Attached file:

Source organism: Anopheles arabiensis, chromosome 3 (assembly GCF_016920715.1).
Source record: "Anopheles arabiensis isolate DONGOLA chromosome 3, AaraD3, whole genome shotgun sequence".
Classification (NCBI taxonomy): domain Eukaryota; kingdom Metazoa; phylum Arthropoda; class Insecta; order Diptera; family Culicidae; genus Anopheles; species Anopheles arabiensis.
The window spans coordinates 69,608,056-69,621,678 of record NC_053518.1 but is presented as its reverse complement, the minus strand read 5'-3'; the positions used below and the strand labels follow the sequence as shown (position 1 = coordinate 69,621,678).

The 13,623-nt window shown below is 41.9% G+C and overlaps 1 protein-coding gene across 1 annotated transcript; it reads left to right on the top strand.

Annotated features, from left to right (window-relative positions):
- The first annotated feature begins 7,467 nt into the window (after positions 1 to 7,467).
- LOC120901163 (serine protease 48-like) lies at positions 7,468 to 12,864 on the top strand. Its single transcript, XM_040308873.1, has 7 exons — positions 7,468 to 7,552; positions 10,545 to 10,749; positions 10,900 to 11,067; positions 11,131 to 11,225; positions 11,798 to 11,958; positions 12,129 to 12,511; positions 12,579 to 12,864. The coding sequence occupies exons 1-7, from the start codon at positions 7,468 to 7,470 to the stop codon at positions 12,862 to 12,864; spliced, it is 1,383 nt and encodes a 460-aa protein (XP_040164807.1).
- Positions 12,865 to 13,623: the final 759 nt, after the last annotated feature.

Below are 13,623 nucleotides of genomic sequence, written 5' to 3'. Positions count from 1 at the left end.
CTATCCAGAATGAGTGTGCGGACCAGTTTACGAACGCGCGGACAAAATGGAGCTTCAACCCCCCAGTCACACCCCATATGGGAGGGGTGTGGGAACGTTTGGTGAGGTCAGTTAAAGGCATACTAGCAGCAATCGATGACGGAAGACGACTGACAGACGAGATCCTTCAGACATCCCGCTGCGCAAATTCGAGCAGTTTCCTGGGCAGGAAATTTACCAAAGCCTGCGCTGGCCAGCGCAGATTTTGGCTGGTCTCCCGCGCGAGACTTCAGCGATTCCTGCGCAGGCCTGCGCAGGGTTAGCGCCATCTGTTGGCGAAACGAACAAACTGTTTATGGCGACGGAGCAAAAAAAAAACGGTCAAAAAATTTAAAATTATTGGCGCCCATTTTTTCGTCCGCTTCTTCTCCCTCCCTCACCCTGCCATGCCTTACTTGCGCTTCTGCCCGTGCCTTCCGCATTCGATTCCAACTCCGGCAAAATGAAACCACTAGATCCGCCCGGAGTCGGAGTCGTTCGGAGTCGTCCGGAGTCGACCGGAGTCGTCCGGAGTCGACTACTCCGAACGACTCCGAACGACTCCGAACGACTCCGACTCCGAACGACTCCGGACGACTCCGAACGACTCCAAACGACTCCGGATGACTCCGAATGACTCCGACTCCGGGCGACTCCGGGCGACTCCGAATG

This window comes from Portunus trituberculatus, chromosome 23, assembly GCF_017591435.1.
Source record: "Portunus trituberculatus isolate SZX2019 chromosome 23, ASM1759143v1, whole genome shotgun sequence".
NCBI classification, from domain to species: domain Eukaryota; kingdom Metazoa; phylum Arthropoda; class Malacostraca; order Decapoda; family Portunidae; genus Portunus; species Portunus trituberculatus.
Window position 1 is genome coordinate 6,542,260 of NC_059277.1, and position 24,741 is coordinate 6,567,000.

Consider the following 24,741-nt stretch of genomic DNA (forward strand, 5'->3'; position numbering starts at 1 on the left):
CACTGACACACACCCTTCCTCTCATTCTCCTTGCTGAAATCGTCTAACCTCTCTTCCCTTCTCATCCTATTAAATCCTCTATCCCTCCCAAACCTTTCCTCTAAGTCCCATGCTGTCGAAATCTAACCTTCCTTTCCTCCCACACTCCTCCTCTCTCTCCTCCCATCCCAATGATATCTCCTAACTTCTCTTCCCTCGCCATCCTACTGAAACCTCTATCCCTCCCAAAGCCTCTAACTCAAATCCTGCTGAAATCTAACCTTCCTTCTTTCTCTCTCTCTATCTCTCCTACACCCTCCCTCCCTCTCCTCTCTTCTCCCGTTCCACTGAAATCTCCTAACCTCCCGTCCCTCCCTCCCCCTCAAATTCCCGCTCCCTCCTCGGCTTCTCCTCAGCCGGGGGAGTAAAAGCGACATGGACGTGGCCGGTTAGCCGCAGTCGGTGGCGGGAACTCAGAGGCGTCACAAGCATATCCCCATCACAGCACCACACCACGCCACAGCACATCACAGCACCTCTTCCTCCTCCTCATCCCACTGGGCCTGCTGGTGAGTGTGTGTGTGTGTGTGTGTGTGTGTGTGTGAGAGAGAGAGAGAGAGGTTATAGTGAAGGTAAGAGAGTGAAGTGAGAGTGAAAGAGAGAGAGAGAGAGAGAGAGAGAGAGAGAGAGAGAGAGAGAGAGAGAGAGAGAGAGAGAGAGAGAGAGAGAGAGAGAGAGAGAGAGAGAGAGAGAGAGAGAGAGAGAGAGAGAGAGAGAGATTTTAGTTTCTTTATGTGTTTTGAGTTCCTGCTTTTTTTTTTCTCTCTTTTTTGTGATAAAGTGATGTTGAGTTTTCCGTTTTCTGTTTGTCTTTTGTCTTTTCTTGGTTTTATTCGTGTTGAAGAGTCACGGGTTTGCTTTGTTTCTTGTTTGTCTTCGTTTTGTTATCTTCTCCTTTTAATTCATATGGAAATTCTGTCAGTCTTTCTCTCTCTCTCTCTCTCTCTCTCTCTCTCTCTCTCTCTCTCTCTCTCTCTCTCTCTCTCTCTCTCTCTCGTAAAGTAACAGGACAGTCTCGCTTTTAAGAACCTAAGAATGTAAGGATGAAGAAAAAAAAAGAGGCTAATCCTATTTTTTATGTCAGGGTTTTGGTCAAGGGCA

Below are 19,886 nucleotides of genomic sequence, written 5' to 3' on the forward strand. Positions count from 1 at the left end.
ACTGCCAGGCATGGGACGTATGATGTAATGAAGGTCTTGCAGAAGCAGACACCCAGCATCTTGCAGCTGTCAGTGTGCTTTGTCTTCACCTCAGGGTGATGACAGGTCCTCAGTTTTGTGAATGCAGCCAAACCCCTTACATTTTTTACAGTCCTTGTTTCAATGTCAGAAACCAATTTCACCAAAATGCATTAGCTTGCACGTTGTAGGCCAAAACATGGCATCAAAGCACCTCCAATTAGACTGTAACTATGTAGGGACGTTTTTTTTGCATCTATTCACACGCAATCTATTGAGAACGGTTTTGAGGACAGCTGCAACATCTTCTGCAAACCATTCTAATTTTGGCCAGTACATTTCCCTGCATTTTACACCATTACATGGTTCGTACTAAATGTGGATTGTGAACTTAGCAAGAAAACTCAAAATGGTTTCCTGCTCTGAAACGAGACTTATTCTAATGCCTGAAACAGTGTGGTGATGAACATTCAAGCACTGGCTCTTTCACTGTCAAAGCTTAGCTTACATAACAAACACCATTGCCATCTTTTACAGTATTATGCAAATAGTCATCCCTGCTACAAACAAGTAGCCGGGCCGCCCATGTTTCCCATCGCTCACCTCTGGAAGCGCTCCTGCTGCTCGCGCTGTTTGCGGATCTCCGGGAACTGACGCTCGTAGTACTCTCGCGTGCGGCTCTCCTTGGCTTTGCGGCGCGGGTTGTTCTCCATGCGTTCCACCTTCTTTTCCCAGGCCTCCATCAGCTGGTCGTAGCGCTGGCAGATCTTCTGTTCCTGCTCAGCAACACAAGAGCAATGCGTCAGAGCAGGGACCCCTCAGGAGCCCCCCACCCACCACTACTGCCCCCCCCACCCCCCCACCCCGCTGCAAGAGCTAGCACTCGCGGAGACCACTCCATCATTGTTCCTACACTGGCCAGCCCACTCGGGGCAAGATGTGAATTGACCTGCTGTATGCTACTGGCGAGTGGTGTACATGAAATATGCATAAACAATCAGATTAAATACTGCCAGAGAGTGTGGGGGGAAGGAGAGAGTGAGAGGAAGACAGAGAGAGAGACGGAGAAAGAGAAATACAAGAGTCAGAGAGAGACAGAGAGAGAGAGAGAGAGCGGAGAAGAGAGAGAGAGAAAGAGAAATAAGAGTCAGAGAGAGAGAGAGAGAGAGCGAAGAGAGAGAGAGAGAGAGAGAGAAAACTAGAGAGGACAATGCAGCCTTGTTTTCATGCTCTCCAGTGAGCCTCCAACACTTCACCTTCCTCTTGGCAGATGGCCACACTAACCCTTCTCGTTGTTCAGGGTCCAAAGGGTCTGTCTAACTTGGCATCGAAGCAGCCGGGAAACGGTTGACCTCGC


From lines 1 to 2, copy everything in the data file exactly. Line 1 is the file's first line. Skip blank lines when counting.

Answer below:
Source organism: Anopheles arabiensis, chromosome 3 (assembly GCF_016920715.1).
Source record: "Anopheles arabiensis isolate DONGOLA chromosome 3, AaraD3, whole genome shotgun sequence".